David Bourget (Western Ontario)
David Chalmers (ANU, NYU)
Rafael De Clercq
Ezio Di Nucci
Jack Alan Reynolds
Learn more about PhilPapers
Proceedings of the XI International Congress of Philosophy 7:101-107 (1953)
It is not a paper on linguistic analysis (the analysis of word-usages). For I completely reject the claim of certain language analysts that the source of philosophical difficulties is to be found in the misuse of language. No doubt some people talk nonsense, but I claim (a) that there does not exist a logical or language-analytical method of detecting philosophical nonsense (which, by the way, does not stop short of the ranks of logicians, language analysts and semanticists); (b) that the belief that such a method exists -- the belief more especially that philosophical nonsense can be unmasked as due to what Russell might have called 'type-mistakes' and what nowadays are sometimes called 'category-mistakes' -- is the aftermath of a philosophy of language which has since turned out to be baseless.
|Keywords||No keywords specified (fix it)|
|Categories||categorize this paper)|
Setup an account with your affiliations in order to access resources via your University's proxy server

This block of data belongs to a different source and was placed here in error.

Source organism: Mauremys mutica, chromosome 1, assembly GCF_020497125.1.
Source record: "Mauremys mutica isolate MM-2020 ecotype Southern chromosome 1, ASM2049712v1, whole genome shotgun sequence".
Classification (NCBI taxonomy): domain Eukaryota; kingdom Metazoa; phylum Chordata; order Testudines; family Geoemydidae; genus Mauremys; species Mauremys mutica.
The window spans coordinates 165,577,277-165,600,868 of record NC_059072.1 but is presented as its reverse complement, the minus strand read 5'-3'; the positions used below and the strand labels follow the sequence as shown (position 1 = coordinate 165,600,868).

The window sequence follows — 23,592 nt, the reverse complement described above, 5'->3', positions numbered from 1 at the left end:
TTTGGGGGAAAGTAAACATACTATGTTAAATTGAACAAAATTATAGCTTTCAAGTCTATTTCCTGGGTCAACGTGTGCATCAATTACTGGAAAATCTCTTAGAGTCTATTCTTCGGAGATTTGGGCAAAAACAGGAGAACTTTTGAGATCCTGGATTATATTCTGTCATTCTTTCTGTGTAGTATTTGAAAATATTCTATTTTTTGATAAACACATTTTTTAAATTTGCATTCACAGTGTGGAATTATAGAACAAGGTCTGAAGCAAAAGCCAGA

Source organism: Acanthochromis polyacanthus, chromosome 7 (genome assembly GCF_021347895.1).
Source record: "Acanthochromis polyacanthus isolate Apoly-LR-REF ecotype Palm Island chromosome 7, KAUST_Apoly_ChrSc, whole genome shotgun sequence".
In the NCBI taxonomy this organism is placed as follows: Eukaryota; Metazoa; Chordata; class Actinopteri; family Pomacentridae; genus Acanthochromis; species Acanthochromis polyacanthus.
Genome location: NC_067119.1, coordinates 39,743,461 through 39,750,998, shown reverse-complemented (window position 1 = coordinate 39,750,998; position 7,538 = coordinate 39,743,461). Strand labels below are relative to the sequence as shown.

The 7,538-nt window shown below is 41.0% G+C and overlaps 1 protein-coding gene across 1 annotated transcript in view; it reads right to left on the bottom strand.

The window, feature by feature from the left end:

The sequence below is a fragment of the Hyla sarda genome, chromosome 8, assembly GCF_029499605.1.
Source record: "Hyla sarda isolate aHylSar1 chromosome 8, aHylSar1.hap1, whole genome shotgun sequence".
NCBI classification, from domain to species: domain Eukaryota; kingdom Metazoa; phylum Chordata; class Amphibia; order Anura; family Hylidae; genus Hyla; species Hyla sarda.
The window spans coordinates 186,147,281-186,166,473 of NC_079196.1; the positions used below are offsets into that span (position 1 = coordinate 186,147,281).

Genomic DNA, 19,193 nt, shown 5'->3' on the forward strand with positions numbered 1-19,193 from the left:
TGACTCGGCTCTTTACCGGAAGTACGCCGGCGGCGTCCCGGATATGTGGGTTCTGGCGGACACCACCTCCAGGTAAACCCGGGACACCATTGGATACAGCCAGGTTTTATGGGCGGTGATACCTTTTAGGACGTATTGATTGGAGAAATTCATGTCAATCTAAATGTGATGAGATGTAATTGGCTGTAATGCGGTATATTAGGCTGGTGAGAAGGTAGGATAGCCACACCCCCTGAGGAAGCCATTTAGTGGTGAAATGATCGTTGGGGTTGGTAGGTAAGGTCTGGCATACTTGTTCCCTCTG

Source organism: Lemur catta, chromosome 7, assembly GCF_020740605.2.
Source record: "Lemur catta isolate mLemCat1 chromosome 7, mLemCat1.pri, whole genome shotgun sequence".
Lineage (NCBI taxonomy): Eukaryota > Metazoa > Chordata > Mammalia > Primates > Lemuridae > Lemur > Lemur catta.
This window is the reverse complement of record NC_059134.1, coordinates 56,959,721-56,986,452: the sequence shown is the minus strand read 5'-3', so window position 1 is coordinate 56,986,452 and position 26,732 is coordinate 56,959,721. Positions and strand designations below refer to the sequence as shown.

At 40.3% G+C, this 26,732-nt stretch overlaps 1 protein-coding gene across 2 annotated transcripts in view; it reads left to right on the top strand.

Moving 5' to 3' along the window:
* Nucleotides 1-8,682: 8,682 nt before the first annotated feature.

Configure custom proxy (use this if your affiliation does not provide a proxy)
|Through your library|
References found in this work BETA
No references found.
Citations of this work BETA
No citations found.
Similar books and articles
Gordon P. Baker (1984). Language, Sense and Nonsense: A Critical Investigation Into Modern Theories of Language. B. Blackwell.
Christian Emden (2005). Nietzsche on Language, Consciousness, and the Body. University of Illinois Press.
Urszula Wybraniec-Skardowska (1998). Logical and Philosophical Ideas in Certain Formal Approaches to Language. Synthese 116 (2):231-277.
Benny Shanon (2008). Mind-Body, Body-Mind: Two Distinct Problems. Philosophical Psychology 21 (5):697 – 701.
M. Shabbir Ahsen, Private Language Questions in Contemporary Analytical Philosophy Analytical Study of Wittgenstein's Treatments of Private Language and its Implications.
Noam Chomsky (2000). New Horizons in the Study of Language and Mind. Cambridge University Press.
Added to index2009-01-28
Total downloads63 ( #64,420 of 1,790,235 )
Recent downloads (6 months)5 ( #168,661 of 1,790,235 )
How can I increase my downloads?